• Requirements for Persons Involved with a Regional Center – No person may be “involved” with a regional center, NCE, or JCE if the person has a criminal or civil conviction involving fraud or been imprisoned for more than one year. Also excluded are any persons who are subject to an order or suspension from federal or state securities commission or similar regulatory authorities during the term of such order. There are further restrictions for persons deemed to have engaged in drug trafficking, theft, espionage, money laundering, and other major crimes. The new law defines “involved” broadly as a person who has substantive authority to make management decisions regarding the funds raised in the course of an EB-5 capital investment project.
  • Fund Administration – While misappropriation of EB-5 investor funds by regional centers is rare, it has dominated much of the bad press surrounding the regional center program. The 2022 EB-5 Act establishes strict parameters for handling EB-5 capital. Specifically, regional centers must establish “separate” bank accounts, presumably for each capital investment project or NCE. Moreover, the NCE must retain an independent “fund administrator,” who must be a CPA, attorney, or broker-dealer. The fund administrator must oversee and be co-signatory on transactions in the separate account. In addition, the fund administrator must make information about the account available periodically to individual investors. The new rules provide an exception if an NCE or affiliated JCE is a broker-dealer, or if the NCE commissions an annual financial audit conducted in accordance with generally accepted accounting principles.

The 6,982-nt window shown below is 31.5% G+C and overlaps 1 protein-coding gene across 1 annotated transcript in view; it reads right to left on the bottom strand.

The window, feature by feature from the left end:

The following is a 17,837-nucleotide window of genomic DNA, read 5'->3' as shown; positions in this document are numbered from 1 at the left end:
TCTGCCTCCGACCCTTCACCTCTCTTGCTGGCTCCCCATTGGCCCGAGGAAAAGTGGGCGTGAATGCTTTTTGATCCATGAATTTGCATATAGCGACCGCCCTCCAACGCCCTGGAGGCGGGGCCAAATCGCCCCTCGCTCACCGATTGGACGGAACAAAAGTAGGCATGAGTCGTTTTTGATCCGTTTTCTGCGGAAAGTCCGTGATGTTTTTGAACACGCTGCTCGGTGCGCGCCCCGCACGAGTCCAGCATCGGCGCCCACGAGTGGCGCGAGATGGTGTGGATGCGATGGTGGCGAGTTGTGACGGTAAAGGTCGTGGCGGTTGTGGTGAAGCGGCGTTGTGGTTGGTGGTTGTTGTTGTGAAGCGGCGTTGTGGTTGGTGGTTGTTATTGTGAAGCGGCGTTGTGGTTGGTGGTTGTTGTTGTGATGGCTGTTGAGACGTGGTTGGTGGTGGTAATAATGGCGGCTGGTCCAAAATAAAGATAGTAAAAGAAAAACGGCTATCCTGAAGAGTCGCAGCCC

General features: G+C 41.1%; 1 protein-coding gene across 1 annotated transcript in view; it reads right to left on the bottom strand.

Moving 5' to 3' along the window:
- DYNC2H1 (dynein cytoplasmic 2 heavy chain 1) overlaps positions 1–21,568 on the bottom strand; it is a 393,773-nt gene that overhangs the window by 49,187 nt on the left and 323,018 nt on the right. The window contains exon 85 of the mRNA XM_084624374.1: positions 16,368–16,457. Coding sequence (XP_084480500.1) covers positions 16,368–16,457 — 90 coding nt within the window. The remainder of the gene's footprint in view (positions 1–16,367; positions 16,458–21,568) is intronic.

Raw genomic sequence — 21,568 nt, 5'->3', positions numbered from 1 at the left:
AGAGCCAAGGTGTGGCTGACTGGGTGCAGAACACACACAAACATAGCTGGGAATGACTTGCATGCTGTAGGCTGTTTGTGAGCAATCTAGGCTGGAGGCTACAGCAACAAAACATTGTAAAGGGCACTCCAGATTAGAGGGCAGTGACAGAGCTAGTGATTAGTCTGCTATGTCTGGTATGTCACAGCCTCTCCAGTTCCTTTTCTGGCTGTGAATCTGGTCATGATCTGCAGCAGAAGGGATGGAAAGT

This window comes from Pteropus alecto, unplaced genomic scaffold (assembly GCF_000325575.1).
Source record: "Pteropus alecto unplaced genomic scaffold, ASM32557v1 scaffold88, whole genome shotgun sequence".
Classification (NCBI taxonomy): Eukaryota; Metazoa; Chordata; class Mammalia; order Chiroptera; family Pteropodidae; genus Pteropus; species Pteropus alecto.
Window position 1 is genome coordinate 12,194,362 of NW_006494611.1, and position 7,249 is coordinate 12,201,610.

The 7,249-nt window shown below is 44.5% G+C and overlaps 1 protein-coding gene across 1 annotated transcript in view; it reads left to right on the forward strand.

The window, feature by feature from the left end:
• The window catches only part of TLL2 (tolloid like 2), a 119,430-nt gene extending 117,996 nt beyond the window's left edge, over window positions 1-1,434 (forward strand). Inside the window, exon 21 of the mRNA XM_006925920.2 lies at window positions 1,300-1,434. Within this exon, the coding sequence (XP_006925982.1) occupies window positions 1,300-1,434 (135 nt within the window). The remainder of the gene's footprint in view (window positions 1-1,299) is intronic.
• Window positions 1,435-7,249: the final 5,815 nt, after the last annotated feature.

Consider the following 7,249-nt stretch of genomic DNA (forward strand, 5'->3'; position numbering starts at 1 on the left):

• EB5 Integrity Fund – This fund will be used to pay for ongoing USCIS compliance activities. It requires USCIS to use at least one-third of the amount deposited into the fund to monitor and investigate “program-related events and promotional activities” and investor compliance with source of funds rules. Perhaps USCIS will attend and participate in overseas events sponsored by industry trade groups and organizations. On occasion, site visits have been conducted to individuals and business associated with an investor’s source of funds. Under the new law, such visits may increase. The balance of the funds may be used more generally to investigate fraud or other crimes in the United States, to conduct site visits and audits, and other compliance monitoring USCIS may specify in implementing regulations. If a regional center has 20 or fewer investors in the preceding fiscal year, it must pay a fee of $10,000 into the integrity fund. Otherwise, the annual fee due is $20,000. Other sources of funding for the integrity fund include a $1,000 fee filed with each I-526 petition, as well as penalties that may be assessed under other provision of the 2022 EB-5 Act. If even half of the currently approved regional centers remain active, USCIS will have quite a war chest at its disposal.


  1. Impact on Promoters and Foreign Migration Agents